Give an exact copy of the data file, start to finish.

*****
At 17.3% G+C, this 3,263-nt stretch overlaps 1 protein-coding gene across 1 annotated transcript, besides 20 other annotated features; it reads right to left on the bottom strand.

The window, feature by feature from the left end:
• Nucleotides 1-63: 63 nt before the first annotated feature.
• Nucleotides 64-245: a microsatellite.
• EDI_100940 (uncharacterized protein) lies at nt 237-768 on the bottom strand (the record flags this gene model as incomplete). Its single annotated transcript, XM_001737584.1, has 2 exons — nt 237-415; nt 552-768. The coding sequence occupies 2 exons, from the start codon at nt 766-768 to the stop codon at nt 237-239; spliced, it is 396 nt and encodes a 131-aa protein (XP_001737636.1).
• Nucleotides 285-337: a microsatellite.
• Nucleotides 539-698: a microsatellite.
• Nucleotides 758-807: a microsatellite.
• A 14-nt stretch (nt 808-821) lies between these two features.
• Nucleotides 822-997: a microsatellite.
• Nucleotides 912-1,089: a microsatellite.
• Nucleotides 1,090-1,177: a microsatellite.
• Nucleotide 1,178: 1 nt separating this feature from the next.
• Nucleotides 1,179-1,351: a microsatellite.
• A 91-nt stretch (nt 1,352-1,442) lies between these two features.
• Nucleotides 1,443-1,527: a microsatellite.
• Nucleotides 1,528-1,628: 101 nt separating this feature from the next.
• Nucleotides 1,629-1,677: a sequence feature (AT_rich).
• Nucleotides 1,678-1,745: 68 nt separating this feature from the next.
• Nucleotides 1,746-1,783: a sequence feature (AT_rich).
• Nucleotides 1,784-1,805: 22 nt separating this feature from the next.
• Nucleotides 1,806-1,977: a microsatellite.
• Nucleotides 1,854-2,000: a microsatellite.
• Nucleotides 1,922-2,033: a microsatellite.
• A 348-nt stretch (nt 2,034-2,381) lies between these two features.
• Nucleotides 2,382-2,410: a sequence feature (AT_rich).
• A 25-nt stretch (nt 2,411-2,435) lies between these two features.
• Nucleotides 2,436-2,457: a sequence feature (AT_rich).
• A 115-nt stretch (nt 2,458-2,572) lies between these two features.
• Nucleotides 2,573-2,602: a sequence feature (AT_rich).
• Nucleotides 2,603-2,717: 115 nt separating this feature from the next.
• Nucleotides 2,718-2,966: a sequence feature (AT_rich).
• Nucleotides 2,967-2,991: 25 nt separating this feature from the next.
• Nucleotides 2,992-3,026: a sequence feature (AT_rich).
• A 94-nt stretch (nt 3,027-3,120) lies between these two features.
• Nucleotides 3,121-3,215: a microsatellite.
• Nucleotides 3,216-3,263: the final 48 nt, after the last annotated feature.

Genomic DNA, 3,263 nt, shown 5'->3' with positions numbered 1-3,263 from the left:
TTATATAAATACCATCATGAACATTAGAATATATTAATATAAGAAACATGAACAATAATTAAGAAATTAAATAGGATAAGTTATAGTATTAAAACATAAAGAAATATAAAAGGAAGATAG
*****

At 17.3% G+C, this 3,263-nt stretch overlaps 1 protein-coding gene across 1 annotated transcript, besides 20 other annotated features; it reads right to left on the bottom strand.

The window, feature by feature from the left end:
• Nucleotides 1-63: 63 nt before the first annotated feature.
• Nucleotides 64-245: a microsatellite.
• EDI_100940 (uncharacterized protein) lies at nt 237-768 on the bottom strand (the record flags this gene model as incomplete). Its single annotated transcript, XM_001737584.1, has 2 exons — nt 237-415; nt 552-768. The coding sequence occupies 2 exons, from the start codon at nt 766-768 to the stop codon at nt 237-239; spliced, it is 396 nt and encodes a 131-aa protein (XP_001737636.1).
• Nucleotides 285-337: a microsatellite.
• Nucleotides 539-698: a microsatellite.
• Nucleotides 758-807: a microsatellite.
• A 14-nt stretch (nt 808-821) lies between these two features.
• Nucleotides 822-997: a microsatellite.
• Nucleotides 912-1,089: a microsatellite.
• Nucleotides 1,090-1,177: a microsatellite.
• Nucleotide 1,178: 1 nt separating this feature from the next.
• Nucleotides 1,179-1,351: a microsatellite.
• A 91-nt stretch (nt 1,352-1,442) lies between these two features.
• Nucleotides 1,443-1,527: a microsatellite.
• Nucleotides 1,528-1,628: 101 nt separating this feature from the next.
• Nucleotides 1,629-1,677: a sequence feature (AT_rich).
• Nucleotides 1,678-1,745: 68 nt separating this feature from the next.
• Nucleotides 1,746-1,783: a sequence feature (AT_rich).
• Nucleotides 1,784-1,805: 22 nt separating this feature from the next.
• Nucleotides 1,806-1,977: a microsatellite.
• Nucleotides 1,854-2,000: a microsatellite.
• Nucleotides 1,922-2,033: a microsatellite.
• A 348-nt stretch (nt 2,034-2,381) lies between these two features.
• Nucleotides 2,382-2,410: a sequence feature (AT_rich).
• A 25-nt stretch (nt 2,411-2,435) lies between these two features.
• Nucleotides 2,436-2,457: a sequence feature (AT_rich).
• A 115-nt stretch (nt 2,458-2,572) lies between these two features.
• Nucleotides 2,573-2,602: a sequence feature (AT_rich).
• Nucleotides 2,603-2,717: 115 nt separating this feature from the next.
• Nucleotides 2,718-2,966: a sequence feature (AT_rich).
• Nucleotides 2,967-2,991: 25 nt separating this feature from the next.
• Nucleotides 2,992-3,026: a sequence feature (AT_rich).
• A 94-nt stretch (nt 3,027-3,120) lies between these two features.
• Nucleotides 3,121-3,215: a microsatellite.
• Nucleotides 3,216-3,263: the final 48 nt, after the last annotated feature.

Genomic DNA, 3,263 nt, shown 5'->3' with positions numbered 1-3,263 from the left:
TTATATAAATACCATCATGAACATTAGAATATATTAATATAAGAAACATGAACAATAATTAAGAAATTAAATAGGATAAGTTATAGTATTAAAACATAAAGAAATATAAAAGGAAGATAG